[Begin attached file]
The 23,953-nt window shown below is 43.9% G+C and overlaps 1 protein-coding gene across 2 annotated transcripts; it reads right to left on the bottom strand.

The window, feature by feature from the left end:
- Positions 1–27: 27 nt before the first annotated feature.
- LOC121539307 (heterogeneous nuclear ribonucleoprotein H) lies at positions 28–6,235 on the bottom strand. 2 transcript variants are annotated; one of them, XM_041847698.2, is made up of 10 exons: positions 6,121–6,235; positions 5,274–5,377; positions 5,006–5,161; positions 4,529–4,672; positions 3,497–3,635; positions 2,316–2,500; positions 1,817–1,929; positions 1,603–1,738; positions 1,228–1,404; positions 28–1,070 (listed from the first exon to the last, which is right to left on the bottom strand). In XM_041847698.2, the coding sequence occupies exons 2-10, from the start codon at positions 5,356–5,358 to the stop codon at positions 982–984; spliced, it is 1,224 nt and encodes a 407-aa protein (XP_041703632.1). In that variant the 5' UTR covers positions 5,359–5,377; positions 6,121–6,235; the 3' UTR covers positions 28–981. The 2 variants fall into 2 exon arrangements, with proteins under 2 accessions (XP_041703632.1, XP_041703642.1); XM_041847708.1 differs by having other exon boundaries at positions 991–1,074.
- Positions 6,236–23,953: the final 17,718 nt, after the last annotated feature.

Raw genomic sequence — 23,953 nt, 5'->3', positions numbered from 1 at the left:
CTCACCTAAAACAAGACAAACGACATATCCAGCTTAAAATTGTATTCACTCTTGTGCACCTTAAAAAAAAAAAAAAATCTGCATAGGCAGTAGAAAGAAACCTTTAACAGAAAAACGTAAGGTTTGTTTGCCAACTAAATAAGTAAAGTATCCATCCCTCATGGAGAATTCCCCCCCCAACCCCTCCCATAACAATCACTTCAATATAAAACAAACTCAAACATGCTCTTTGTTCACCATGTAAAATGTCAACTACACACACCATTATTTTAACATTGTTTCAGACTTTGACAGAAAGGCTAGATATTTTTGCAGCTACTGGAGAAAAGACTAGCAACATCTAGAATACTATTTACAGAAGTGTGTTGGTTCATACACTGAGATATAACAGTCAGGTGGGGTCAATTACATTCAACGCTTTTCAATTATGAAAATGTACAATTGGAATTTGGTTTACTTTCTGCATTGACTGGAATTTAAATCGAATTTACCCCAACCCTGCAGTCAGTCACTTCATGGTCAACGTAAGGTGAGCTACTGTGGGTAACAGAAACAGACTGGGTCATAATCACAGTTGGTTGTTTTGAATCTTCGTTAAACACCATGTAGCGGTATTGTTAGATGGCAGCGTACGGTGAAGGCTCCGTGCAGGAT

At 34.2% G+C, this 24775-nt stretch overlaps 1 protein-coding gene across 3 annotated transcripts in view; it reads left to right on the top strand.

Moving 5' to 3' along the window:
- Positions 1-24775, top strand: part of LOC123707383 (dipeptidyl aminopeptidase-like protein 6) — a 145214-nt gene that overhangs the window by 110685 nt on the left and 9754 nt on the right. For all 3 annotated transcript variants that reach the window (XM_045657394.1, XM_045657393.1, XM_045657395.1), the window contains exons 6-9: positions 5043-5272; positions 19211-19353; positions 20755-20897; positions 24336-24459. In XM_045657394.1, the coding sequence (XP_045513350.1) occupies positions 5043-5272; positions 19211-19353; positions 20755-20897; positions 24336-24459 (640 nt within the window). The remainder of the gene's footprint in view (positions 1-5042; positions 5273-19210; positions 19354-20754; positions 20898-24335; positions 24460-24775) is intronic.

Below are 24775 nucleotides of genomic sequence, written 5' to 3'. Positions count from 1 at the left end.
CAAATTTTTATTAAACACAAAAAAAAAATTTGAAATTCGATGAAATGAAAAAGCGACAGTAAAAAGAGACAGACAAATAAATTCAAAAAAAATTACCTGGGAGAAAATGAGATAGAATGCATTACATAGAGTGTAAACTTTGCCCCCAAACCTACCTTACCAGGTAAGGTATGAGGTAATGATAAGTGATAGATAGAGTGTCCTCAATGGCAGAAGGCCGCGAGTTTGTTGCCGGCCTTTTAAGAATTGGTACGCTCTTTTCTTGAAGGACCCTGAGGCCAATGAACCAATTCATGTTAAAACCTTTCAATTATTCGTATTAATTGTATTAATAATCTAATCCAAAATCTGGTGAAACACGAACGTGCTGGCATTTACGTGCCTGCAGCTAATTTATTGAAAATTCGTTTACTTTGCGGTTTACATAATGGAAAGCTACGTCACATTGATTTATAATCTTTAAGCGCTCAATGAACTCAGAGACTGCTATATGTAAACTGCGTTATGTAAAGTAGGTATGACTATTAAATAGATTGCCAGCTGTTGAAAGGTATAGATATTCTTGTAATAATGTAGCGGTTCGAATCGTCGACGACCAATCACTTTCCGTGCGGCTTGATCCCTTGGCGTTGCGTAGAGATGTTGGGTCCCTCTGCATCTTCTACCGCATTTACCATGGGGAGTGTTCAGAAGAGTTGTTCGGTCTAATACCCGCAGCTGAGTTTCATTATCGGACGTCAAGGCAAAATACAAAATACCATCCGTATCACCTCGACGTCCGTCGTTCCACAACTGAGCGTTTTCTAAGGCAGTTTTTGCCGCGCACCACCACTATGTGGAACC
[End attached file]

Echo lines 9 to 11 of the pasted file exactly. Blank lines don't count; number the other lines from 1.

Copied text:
Moving 5' to 3' along the window:
- Positions 1-24775, top strand: part of LOC123707383 (dipeptidyl aminopeptidase-like protein 6) — a 145214-nt gene that overhangs the window by 110685 nt on the left and 9754 nt on the right. For all 3 annotated transcript variants that reach the window (XM_045657394.1, XM_045657393.1, XM_045657395.1), the window contains exons 6-9: positions 5043-5272; positions 19211-19353; positions 20755-20897; positions 24336-24459. In XM_045657394.1, the coding sequence (XP_045513350.1) occupies positions 5043-5272; positions 19211-19353; positions 20755-20897; positions 24336-24459 (640 nt within the window). The remainder of the gene's footprint in view (positions 1-5042; positions 5273-19210; positions 19354-20754; positions 20898-24335; positions 24460-24775) is intronic.

Below are 24775 nucleotides of genomic sequence, written 5' to 3'. Positions count from 1 at the left end.